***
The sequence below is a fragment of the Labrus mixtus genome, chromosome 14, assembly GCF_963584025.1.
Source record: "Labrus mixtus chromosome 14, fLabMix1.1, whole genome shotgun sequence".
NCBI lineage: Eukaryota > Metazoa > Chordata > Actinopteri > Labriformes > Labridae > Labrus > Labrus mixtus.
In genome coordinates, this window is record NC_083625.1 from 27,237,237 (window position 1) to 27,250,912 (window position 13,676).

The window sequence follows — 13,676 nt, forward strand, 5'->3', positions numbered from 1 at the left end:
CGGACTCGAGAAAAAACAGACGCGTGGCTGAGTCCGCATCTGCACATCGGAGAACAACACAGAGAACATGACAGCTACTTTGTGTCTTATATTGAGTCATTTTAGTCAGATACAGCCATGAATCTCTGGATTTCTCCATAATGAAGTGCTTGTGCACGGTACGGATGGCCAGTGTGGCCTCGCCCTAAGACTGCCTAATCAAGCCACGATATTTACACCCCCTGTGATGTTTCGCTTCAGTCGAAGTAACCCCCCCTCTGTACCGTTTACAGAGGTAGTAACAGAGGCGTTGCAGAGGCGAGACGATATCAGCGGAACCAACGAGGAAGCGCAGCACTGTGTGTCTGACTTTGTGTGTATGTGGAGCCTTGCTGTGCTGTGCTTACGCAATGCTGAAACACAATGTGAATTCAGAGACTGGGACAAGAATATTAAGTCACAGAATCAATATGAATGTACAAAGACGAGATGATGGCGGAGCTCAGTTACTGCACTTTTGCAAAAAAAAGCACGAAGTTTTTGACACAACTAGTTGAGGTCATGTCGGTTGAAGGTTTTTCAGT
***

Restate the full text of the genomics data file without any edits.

The sequence below is a fragment of the Labrus mixtus genome, chromosome 14, assembly GCF_963584025.1.
Source record: "Labrus mixtus chromosome 14, fLabMix1.1, whole genome shotgun sequence".
NCBI lineage: Eukaryota > Metazoa > Chordata > Actinopteri > Labriformes > Labridae > Labrus > Labrus mixtus.
In genome coordinates, this window is record NC_083625.1 from 27,237,237 (window position 1) to 27,250,912 (window position 13,676).

The window sequence follows — 13,676 nt, forward strand, 5'->3', positions numbered from 1 at the left end:
CGGACTCGAGAAAAAACAGACGCGTGGCTGAGTCCGCATCTGCACATCGGAGAACAACACAGAGAACATGACAGCTACTTTGTGTCTTATATTGAGTCATTTTAGTCAGATACAGCCATGAATCTCTGGATTTCTCCATAATGAAGTGCTTGTGCACGGTACGGATGGCCAGTGTGGCCTCGCCCTAAGACTGCCTAATCAAGCCACGATATTTACACCCCCTGTGATGTTTCGCTTCAGTCGAAGTAACCCCCCCTCTGTACCGTTTACAGAGGTAGTAACAGAGGCGTTGCAGAGGCGAGACGATATCAGCGGAACCAACGAGGAAGCGCAGCACTGTGTGTCTGACTTTGTGTGTATGTGGAGCCTTGCTGTGCTGTGCTTACGCAATGCTGAAACACAATGTGAATTCAGAGACTGGGACAAGAATATTAAGTCACAGAATCAATATGAATGTACAAAGACGAGATGATGGCGGAGCTCAGTTACTGCACTTTTGCAAAAAAAAGCACGAAGTTTTTGACACAACTAGTTGAGGTCATGTCGGTTGAAGGTTTTTCAGT